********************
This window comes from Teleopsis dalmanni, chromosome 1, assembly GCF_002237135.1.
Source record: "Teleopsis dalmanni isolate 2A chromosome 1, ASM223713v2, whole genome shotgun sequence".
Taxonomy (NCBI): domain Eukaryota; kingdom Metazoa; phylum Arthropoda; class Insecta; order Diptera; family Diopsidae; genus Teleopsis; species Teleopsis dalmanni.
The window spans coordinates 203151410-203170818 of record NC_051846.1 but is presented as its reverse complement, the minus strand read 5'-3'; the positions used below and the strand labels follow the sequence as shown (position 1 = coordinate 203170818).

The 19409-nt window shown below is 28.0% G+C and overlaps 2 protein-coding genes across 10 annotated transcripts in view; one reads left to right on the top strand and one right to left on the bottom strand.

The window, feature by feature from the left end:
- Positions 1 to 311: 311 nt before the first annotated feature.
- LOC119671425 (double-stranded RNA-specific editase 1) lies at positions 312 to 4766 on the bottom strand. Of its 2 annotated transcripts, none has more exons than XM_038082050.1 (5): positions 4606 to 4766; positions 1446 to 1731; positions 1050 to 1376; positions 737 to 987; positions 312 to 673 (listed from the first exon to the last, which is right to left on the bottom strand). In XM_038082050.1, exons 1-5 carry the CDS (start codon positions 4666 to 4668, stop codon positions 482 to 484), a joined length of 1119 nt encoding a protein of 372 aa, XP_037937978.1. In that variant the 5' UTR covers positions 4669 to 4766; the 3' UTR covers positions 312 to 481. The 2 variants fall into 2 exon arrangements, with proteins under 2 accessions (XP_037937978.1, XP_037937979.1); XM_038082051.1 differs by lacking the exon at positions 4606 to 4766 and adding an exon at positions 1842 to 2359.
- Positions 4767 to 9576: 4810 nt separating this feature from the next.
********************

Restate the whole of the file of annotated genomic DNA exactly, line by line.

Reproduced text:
This window comes from Teleopsis dalmanni, chromosome 1, assembly GCF_002237135.1.
Source record: "Teleopsis dalmanni isolate 2A chromosome 1, ASM223713v2, whole genome shotgun sequence".
Taxonomy (NCBI): domain Eukaryota; kingdom Metazoa; phylum Arthropoda; class Insecta; order Diptera; family Diopsidae; genus Teleopsis; species Teleopsis dalmanni.
The window spans coordinates 203151410-203170818 of record NC_051846.1 but is presented as its reverse complement, the minus strand read 5'-3'; the positions used below and the strand labels follow the sequence as shown (position 1 = coordinate 203170818).

The 19409-nt window shown below is 28.0% G+C and overlaps 2 protein-coding genes across 10 annotated transcripts in view; one reads left to right on the top strand and one right to left on the bottom strand.

The window, feature by feature from the left end:
- Positions 1 to 311: 311 nt before the first annotated feature.
- LOC119671425 (double-stranded RNA-specific editase 1) lies at positions 312 to 4766 on the bottom strand. Of its 2 annotated transcripts, none has more exons than XM_038082050.1 (5): positions 4606 to 4766; positions 1446 to 1731; positions 1050 to 1376; positions 737 to 987; positions 312 to 673 (listed from the first exon to the last, which is right to left on the bottom strand). In XM_038082050.1, exons 1-5 carry the CDS (start codon positions 4666 to 4668, stop codon positions 482 to 484), a joined length of 1119 nt encoding a protein of 372 aa, XP_037937978.1. In that variant the 5' UTR covers positions 4669 to 4766; the 3' UTR covers positions 312 to 481. The 2 variants fall into 2 exon arrangements, with proteins under 2 accessions (XP_037937978.1, XP_037937979.1); XM_038082051.1 differs by lacking the exon at positions 4606 to 4766 and adding an exon at positions 1842 to 2359.
- Positions 4767 to 9576: 4810 nt separating this feature from the next.